Palm edges higher, but set for weekly drop on lower exports

October 15, 2021: Malaysian palm oil futures were set for their first weekly drop in four even as prices recovered slightly on Friday on the back of a weaker ringgit and gains in rival oils.

The benchmark palm oil contract for December delivery on the Bursa Malaysia Derivatives Exchange rose 24 ringgit, or 0.5%, to 4,901 ringgit ($1,179.83) a tonne in early trade, after a near 3% drop in the previous session.

“It's due to overnight gains in external markets and weak ringgit,” a Kuala Lumpur-based trader told Reuters.

Chicago Board of Trade soybean futures rose overnight, finding chart support after sharp losses over the past two sessions on higher-than-expected U.S. grain supply forecasts. The soybean oil contract was last down 0.3%.

Meanwhile, the Dalian Commodity Exchange's most-active soyoil contract rose 0.5%, while its palm oil contract eased 0.7%.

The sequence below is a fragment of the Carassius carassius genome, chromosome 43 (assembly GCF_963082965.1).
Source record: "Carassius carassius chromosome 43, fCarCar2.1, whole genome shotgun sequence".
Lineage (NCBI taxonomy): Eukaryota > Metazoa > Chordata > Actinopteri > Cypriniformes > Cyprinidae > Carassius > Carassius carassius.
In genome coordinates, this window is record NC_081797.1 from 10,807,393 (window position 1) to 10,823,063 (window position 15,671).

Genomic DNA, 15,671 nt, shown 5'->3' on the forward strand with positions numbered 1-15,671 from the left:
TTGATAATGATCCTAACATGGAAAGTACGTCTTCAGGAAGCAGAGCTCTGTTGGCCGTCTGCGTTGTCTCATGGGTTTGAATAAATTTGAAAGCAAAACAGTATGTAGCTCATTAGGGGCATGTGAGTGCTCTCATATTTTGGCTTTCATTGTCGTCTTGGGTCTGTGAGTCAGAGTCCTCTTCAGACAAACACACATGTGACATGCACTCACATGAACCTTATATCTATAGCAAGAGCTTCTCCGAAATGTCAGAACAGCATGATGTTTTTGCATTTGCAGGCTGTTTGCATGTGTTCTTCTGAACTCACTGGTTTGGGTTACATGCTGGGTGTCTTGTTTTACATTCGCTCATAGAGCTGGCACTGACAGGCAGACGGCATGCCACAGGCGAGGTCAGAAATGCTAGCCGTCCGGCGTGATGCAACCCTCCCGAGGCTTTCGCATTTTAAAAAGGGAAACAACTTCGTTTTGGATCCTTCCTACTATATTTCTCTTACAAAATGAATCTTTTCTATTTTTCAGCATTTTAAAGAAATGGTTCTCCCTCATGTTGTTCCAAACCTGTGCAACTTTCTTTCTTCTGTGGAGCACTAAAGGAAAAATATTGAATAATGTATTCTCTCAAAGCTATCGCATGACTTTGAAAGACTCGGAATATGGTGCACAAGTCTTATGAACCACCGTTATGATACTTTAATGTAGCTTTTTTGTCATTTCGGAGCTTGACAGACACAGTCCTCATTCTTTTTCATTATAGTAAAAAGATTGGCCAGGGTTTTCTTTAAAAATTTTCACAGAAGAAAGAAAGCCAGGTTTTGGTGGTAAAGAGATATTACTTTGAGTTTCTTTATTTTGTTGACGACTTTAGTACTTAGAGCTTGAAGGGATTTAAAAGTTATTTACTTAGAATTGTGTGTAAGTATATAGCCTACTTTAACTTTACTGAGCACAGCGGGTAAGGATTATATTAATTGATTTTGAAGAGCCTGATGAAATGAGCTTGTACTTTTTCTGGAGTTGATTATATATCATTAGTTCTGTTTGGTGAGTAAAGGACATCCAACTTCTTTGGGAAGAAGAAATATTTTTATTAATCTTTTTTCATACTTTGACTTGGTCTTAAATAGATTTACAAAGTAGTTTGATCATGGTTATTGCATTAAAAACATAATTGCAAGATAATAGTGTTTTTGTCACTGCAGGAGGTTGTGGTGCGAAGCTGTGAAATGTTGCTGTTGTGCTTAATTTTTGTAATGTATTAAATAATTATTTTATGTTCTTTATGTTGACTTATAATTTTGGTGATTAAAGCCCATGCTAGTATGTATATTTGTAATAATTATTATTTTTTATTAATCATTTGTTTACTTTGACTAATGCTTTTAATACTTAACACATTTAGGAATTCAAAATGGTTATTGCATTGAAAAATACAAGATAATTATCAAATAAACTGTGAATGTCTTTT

Palm oil is affected by price movements in related oils as they compete for a share in the global vegetable oils market.

The ringgit fell against the dollar after six straight sessions of gains. A weaker ringgit makes palm more attractive for holders of foreign currencies.

The trader said prospects of weaker exports limited the gains in palm oil.

Exports of Malaysian palm oil products for Oct. 1-10 fell 9.4% from the same period a month earlier, cargo surveyor Societe Generale de Surveillance said on Tuesday.

Lower exports saw palm prices fall this week. The benchmark palm contract is down 0.8% so far this week after three consecutive weeks of gains.


Palm oil may retest a resistance at 5,048 ringgit per tonne, a break above which could lead to a gain into a range of 5,187-5,274 ringgit.

U.S. soybean futures edged lower on Friday and were poised to record weekly losses of more than 3% as forecasts for ample global supplies offset hopes of renewed Chinese demand.


Posted on: 2021-10-15T09:23:59+05:00